Oil Turns Lower As Bulls Fail To Shake Off Supply Worries

This is source I found from another site, main source you can find in last paragraph

Italy began winding up two failed regional banks on Sunday, the latest twist in the drive to fix the Italian banking system, which is saddled with bad loans worth about 350 billion euros - a third of the eurozone's total bad debt.

Italy's government is bailing out two banks in the Venice region, in a deal that

could cost the state up to 17 billion euros and will leave the lenders' good assets in the hands of the nation's biggest retail bank, Intesa Sanpaolo.

The government will pay 5.2 billion euros to Intesa, and give it guarantees of up 12 billion euros, so that it will take over the remains of

Popolare di Vicenza and Veneto Banca, which collapsed after

years of mismanagement and poor lending.

The deal, approved by the European Commission, allows Italy to solve a banking crisis on its own terms, ensuring the two Veneto lenders are not wound down under potentially tougher European rules.

The cost for taxpayers, however, is hefty.

"Those who criticise us should say

what a better alternative would have been. I can't see it," Economy Minister Pier Carlo Padoan told reporters after the government spent the weekend drafting an emergency decree to liquidate the two banks.

The decree effectively means that the Veneto banks' branches and employees will be part of Intesa Sanpaolo by Monday morning,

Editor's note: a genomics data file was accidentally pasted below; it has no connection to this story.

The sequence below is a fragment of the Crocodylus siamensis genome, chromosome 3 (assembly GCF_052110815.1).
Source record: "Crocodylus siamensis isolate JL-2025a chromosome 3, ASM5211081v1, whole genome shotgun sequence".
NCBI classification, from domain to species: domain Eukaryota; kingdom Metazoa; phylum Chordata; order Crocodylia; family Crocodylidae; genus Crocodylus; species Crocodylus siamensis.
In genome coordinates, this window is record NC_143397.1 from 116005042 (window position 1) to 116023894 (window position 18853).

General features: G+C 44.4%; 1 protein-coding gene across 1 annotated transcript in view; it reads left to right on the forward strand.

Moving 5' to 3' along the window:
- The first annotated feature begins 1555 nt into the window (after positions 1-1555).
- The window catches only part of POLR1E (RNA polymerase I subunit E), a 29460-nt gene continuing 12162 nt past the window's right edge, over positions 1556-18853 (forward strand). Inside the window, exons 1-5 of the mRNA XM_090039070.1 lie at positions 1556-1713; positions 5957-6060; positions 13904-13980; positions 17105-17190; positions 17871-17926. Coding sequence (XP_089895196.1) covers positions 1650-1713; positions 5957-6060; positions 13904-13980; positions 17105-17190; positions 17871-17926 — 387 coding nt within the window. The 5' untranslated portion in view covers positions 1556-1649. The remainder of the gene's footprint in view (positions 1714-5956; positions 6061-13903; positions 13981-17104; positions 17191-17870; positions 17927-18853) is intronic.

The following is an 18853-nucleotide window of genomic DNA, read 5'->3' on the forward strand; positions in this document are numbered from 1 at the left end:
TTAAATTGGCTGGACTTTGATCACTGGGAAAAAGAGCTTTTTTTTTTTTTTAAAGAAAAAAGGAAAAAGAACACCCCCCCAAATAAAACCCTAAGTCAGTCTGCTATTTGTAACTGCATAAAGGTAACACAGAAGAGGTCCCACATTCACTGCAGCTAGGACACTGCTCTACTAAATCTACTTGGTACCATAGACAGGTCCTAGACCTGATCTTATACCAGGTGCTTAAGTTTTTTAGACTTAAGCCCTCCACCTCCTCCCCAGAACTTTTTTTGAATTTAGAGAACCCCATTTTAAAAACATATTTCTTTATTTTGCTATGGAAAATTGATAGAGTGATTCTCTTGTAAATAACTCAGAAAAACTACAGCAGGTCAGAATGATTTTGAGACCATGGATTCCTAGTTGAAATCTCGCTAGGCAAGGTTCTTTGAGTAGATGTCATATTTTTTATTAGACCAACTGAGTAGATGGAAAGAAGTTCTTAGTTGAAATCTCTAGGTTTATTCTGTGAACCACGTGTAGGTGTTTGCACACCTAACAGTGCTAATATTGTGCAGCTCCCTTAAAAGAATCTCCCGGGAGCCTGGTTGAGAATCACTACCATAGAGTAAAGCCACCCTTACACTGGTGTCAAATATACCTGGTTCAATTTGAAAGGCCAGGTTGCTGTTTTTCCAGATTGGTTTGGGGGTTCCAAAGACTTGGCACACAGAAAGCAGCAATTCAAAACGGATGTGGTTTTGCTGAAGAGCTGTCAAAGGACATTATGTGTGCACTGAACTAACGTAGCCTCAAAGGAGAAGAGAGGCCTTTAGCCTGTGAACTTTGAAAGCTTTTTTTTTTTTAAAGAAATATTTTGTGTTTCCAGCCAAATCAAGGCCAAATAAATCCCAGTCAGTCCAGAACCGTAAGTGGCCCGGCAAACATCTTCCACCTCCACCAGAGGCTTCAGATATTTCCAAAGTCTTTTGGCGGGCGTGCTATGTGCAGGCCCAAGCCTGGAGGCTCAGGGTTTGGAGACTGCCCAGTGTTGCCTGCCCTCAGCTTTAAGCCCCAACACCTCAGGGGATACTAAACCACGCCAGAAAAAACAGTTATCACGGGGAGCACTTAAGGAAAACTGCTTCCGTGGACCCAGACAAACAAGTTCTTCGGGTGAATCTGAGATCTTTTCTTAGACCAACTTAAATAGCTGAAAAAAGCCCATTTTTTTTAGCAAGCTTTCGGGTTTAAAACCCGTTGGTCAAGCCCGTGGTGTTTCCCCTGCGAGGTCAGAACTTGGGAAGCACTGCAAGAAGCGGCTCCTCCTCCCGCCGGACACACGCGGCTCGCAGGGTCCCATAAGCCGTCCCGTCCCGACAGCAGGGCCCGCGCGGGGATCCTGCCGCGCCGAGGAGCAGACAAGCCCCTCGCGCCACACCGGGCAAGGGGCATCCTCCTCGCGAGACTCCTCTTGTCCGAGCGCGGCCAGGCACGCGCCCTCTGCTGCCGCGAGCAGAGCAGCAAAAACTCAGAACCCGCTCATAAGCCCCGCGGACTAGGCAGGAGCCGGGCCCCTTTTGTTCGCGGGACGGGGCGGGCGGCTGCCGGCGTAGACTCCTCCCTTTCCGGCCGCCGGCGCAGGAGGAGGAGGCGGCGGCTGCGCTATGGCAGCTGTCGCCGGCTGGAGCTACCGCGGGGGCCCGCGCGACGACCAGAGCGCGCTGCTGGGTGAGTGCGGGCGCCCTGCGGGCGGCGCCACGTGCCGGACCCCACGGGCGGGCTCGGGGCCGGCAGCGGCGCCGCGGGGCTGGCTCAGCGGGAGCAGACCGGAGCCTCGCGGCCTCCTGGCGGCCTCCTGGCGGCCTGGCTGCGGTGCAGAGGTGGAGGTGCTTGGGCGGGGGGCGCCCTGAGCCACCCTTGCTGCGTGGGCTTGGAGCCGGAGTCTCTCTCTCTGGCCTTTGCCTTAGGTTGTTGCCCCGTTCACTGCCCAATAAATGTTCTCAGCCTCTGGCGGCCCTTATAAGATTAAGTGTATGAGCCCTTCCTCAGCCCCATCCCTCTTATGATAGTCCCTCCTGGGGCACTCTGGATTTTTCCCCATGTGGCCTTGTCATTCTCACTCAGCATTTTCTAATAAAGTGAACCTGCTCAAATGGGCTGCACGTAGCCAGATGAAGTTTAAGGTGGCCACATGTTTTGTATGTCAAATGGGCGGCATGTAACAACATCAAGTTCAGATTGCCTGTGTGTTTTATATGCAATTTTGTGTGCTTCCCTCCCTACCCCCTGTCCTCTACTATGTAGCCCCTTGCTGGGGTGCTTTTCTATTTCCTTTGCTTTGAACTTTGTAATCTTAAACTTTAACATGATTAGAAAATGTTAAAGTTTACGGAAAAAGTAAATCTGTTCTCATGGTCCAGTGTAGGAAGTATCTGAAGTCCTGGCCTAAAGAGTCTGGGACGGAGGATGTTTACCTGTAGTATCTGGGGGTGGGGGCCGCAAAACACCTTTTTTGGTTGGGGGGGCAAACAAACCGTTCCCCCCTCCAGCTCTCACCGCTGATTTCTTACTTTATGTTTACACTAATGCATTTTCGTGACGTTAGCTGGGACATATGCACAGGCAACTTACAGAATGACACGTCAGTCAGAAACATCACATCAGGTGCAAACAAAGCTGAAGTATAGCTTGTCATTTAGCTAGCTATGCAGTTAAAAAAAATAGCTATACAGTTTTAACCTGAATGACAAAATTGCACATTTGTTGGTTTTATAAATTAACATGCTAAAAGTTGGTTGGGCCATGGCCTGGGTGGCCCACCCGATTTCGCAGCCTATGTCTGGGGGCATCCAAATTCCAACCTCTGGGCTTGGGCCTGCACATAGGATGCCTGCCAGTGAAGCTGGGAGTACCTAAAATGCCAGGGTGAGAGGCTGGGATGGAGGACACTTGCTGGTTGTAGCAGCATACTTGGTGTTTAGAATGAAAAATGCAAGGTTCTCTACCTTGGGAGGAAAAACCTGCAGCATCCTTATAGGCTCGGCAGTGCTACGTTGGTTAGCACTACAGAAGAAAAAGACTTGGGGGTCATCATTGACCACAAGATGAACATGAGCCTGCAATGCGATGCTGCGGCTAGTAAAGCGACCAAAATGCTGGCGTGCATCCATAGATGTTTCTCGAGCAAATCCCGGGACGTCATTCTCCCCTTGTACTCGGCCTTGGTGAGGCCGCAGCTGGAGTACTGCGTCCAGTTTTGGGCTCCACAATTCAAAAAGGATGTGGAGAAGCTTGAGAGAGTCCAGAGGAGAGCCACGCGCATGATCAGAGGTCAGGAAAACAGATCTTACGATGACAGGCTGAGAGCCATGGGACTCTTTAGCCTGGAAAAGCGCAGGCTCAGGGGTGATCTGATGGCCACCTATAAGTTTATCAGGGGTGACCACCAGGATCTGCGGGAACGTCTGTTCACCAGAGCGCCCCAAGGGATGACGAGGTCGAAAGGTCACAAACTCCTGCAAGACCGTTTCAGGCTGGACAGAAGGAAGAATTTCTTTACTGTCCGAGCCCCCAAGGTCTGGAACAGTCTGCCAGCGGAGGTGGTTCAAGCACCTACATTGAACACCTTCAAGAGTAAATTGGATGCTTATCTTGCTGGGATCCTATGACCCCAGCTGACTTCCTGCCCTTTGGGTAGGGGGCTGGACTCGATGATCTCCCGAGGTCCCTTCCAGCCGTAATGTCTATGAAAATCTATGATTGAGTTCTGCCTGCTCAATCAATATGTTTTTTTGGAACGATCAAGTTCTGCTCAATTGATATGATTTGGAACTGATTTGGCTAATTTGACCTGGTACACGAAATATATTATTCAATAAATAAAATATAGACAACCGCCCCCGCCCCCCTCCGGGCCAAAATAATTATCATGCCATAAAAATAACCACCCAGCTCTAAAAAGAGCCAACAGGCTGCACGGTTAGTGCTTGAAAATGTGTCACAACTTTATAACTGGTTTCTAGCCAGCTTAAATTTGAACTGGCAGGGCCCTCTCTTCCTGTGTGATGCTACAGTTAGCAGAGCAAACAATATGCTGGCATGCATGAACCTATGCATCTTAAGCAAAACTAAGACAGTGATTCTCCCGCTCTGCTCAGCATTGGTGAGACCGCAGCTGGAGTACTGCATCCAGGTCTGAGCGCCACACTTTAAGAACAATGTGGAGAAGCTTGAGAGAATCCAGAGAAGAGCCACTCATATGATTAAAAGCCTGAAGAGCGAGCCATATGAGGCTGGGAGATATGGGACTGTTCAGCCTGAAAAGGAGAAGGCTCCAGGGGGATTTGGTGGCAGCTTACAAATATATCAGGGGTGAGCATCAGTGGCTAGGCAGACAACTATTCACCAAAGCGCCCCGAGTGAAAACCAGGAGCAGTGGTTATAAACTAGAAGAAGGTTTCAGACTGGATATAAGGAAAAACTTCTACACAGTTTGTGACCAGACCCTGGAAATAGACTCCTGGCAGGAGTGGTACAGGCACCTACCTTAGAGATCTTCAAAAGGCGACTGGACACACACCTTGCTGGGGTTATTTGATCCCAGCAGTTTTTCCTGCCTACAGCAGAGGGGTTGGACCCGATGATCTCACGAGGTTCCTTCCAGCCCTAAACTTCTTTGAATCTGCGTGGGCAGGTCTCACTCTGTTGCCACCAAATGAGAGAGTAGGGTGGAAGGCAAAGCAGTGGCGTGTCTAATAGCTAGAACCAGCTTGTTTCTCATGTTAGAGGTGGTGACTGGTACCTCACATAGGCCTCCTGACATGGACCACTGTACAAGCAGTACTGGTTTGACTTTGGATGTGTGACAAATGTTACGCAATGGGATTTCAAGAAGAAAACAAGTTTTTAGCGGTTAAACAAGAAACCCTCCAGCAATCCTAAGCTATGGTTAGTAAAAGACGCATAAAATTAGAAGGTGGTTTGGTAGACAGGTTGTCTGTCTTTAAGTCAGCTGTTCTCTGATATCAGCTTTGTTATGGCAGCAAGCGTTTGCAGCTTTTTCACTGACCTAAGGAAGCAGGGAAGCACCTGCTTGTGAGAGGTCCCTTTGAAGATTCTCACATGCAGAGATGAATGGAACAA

a move designed to avoid a potential run on deposits that could have spread chaos across the whole banking industry.

The decree will have to be voted into law by parliament within 60 days.

Under the plan,

the banks' soured loans, as well as legal risks stemming from a mis-selling scandal, will be moved to a bad bank, partly financed by the state.

Junior bondholders and shareholders in the two banks will suffer losses, but senior bonds and depositors will be protected.

A treasury source said the government estimated that the total 12 billion euros in guarantees would translate into a fair-value exposure of just 400 million euros for the state, but did not explain how it arrived at that figure.

The EU Commission also said in a statement that the

"net costs to the Italian state will be much lower than the nominal amounts of the measures provided". It too did not explain.

Banking analysts, however, said the state could ultimately be on the hook for up to 17 billion euros, even though some value could be salvaged once the soured loans were fully analysed, limiting the final bill for taxpayers.

After

months of tense negotiations between Rome and EU regulators, Italy has been allowed to use national insolvency procedures rather than EU rules designed to prevent the use of state money to deal with bank crises.

Those EU rules could have imposed losses on senior bondholders and large depositors, a politically unpalatable prospect ahead of national elections next year given that

Italian households hold a large chunk of bonds issued by banks.

This is source I found from another site, main source you can find in last paragraph

Source : http://www.smh.com.au/business/markets-live/markets-live-asxs-uncertain-path-20170625-gwydmk.html

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